• A player becomes “it” if they leave the area, double-dribble, cease dribbling, or are tagged. Players must maintain their heads up and have vision to avoid being tagged in this drill that develops ball handling skills.
    • Put the better dribblers on one end and the other group on the other if you have a big group with some good ball handlers and others not so good, so the same youngsters don’t get picked on constantly. By requiring them to exclusively use the opposing (weak) hand, you can change up this exercise.
  3. Tougher Variation:
    • Every participant is given a ball and is limited to staying inside the 3-point range. The same regulations stated above still apply, which means that no player may double-dribble, cease dribbling, or exit the playing area.
    • The players in this elimination game dribble around and attempt to flick the ball belonging to the opposing player. You are considered “out” while the other players continue dribbling once you lose the ball, stop dribbling, double-dribble, or leave the area.
    • You will eventually reduce the number of players. Then alter the playing field such that they must remain inside the lane or “paint” region until only one is left—the victor!

This basketball drill is great because it helps your child develop quickness along with dribbling skills. But most importantly this game will teach kids how important teamwork is when playing sports like basketball. Since no one person ever wins games by themselves.

If things haven’t been going well for your little one. It might be time to take a break and focus on something they would rather do – like playing basketball with friends!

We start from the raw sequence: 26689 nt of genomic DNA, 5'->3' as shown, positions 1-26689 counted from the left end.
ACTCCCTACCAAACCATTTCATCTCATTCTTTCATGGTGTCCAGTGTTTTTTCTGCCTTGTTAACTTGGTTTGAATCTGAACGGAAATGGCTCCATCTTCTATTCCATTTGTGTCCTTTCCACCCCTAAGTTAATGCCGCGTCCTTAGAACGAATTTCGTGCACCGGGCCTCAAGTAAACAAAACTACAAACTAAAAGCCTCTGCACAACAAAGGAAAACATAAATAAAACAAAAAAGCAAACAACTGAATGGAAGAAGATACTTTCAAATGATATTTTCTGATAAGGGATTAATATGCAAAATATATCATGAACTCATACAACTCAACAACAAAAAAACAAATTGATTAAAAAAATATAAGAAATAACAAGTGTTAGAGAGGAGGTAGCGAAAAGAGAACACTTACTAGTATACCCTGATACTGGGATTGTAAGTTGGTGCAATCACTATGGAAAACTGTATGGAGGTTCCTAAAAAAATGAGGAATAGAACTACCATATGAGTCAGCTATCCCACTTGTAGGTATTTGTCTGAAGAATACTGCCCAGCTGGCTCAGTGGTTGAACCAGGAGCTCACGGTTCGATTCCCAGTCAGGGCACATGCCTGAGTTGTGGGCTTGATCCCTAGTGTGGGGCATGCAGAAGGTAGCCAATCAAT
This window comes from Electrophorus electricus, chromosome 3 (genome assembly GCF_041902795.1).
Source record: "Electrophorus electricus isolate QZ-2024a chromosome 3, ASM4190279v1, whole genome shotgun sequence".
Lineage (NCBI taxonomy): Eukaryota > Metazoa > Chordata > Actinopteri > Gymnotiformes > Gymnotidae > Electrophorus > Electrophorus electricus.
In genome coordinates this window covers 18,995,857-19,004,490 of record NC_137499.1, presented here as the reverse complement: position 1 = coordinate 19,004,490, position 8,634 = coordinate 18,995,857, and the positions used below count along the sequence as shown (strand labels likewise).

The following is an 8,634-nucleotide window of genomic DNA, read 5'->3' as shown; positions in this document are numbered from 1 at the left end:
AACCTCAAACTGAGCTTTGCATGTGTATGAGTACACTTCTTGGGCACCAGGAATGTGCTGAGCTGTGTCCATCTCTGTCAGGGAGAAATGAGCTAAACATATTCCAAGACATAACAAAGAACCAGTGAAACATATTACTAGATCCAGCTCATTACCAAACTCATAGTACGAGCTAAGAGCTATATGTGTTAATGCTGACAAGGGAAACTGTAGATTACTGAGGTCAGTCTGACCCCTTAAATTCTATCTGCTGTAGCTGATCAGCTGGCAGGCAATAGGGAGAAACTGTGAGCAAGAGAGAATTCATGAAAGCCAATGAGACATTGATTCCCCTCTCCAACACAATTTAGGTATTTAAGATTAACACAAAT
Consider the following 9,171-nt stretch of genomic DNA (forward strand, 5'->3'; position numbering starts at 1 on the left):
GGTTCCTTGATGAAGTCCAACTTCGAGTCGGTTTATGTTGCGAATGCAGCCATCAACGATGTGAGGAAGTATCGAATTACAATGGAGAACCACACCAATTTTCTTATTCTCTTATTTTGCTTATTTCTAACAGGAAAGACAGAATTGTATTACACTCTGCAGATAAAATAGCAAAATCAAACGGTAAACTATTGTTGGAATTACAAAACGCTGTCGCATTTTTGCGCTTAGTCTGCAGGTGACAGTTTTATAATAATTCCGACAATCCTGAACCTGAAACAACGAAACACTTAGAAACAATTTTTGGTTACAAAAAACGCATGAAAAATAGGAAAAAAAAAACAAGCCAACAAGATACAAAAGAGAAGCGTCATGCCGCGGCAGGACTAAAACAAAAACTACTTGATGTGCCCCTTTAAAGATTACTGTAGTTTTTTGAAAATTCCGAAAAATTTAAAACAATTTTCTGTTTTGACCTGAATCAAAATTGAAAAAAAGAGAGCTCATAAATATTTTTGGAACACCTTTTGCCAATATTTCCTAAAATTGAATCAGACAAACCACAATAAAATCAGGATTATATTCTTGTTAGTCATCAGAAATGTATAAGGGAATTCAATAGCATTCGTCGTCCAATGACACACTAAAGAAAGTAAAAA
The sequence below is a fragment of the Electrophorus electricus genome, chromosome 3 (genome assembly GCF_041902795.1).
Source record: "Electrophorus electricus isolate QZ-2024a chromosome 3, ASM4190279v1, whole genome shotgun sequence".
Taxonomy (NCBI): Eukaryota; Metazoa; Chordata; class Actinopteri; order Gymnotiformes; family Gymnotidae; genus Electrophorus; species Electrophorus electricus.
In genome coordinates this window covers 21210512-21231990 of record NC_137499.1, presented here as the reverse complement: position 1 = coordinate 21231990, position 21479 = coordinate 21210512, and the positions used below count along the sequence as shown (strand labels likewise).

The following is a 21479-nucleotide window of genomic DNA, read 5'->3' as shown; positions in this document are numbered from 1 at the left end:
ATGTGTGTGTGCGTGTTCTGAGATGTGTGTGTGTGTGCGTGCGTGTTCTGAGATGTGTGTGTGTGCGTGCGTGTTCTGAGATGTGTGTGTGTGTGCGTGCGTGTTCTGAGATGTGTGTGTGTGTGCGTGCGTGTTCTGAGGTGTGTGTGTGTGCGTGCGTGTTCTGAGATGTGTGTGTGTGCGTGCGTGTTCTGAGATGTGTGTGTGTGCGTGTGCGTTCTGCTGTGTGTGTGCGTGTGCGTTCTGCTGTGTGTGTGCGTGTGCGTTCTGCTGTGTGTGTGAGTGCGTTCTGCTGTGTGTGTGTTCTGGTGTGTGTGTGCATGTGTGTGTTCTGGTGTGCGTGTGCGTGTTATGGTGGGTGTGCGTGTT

Around the World

This exercise teaches children how to dribble as close to their bodies as they can without really touching them. This basketball exercise’s objective is control, not speed. In order to avoid losing the ball or looking down, players should first move slowly until they can do so with ease.

You will need five cones placed in a circle arrangement around 10 feet apart from one another in order to play this game. A basketball is located in the topmost cone, although players can start well adjacent to any of the other cones.

The player begins by moving two steps away from that beginning position, then dribbles the ball around their body to return to the starting position. This is accomplished by getting as close to each cone as you can without really touching it.

Players should move down two cones and begin anew from there after completing that course once or after losing control of the basketball (the bottom-most point).

You can play this exercise with just one other person as well! Simply getting them to circle around on their own would suffice. while keeping their heads up to always be aware of where other players are.

There’s also an advanced version of this game that involves moving laterally instead of staying stationary throughout – we’ll talk more about those kinds of drills later though!